But, how does this translator work? As it has been said, Google Translate is a Statistical Machine Translator (SMT) which is a way of translating texts completely different from the traditional rule-based translations. The rule-based  machine translations were used some years ago and they applied the rules and grammars of the language that was being translated. However, Linguists knew that not all languages had the same rules (e.g the order of some languages is subject- verb-object but in others is verb- subject-object) that is why the translations were not very good.

 Then, it began statistical machine translations where the computer looks for patterns in millions of documents. This documents had already been translated by human beings and thanks to them the computer can know more or less how the translation should be. However, the translations are not always perfect and the quality of them depends mainly on the number of documents that the computer can analyze to see patterns. That is why Google Translate can translate better, for example, German than Basque, it has more German documents than Basque Documents. Franz Josef Och is the main head in Google and he is in favour of Statistical machine translators. The documents that are available for the machine are taken from United Nations documents.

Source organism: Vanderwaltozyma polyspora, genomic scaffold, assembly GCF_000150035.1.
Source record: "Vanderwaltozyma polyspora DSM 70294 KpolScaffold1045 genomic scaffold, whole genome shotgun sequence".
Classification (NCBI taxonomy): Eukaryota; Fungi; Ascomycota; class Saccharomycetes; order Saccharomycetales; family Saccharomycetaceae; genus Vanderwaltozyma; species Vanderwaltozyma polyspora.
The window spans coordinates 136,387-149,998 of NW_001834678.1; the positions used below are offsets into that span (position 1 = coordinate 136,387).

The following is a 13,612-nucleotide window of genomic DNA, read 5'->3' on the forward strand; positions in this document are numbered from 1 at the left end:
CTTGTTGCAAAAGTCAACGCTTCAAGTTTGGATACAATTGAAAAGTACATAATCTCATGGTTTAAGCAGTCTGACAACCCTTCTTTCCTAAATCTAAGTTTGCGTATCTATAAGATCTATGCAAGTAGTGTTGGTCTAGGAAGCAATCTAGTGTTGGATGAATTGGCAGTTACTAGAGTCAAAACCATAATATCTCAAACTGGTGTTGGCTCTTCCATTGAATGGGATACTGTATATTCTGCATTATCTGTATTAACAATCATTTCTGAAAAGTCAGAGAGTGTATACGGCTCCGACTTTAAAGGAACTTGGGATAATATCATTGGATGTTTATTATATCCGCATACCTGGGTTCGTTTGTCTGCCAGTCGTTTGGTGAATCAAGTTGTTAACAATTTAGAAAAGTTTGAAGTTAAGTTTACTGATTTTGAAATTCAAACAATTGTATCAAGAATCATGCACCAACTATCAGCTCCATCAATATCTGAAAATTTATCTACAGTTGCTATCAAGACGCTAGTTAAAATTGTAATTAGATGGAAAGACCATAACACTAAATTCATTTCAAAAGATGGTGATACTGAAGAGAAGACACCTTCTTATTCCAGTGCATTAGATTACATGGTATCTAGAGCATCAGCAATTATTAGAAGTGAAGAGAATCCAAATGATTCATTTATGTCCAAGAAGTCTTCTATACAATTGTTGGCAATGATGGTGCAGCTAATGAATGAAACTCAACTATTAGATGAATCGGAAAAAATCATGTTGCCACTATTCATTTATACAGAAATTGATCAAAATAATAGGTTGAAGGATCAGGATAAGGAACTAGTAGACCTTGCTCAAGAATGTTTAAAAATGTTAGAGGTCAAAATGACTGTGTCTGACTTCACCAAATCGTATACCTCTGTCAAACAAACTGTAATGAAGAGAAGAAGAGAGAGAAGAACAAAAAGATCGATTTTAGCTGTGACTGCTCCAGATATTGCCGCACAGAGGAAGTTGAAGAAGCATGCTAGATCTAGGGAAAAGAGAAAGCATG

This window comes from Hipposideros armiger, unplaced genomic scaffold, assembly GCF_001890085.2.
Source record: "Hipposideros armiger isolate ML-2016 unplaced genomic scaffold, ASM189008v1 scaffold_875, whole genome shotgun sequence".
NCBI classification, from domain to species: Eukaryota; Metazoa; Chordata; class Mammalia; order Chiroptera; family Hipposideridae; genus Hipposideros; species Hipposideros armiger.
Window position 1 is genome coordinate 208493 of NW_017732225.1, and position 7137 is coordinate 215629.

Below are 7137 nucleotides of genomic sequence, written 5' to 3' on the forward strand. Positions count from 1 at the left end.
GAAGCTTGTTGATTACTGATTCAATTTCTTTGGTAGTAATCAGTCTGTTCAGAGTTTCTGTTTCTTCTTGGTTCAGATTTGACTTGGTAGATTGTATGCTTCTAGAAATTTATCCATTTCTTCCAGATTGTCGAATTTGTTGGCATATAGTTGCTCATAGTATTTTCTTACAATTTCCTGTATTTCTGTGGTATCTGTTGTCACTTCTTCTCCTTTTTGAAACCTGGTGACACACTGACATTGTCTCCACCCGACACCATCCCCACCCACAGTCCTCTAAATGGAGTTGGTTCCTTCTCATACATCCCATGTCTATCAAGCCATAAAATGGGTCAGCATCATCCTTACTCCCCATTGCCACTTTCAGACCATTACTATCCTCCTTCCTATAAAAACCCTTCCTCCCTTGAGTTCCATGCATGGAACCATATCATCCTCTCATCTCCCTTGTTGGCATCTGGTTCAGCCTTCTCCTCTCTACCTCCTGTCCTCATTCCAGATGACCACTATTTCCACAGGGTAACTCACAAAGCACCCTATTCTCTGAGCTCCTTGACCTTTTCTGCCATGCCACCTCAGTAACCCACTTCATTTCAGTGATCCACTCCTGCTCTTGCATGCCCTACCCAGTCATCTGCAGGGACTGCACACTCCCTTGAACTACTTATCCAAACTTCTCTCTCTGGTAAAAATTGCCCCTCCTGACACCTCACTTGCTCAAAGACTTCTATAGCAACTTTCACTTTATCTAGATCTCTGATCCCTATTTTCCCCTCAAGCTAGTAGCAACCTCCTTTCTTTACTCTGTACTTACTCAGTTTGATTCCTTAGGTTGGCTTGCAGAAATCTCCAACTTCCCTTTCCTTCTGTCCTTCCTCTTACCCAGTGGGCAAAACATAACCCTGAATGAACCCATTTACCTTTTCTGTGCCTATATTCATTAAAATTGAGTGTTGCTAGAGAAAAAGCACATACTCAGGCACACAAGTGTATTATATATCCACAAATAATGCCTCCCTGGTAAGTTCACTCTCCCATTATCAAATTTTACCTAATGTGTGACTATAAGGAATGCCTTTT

Finally, this way to translate texts has advantages. For instance, the quality is better than in rule-based translations, also, the translations are more natural and we have better use of resources. But, there are some disadvantages and problems with: sentence alignment, different word orders, compound words, idioms, morphology

Do not hesitate to see the following video that explains how SMT works . If you are interested in knowing more about the problems Google Translate has, you can see the portfolio I did commenting the main problems here: http://wiki.littera.deusto.es/en/index.php/User:1adcaden/trans0910/Portfolio


References:

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Machine Translation.(Questionnaire 2 and questionnaire 3)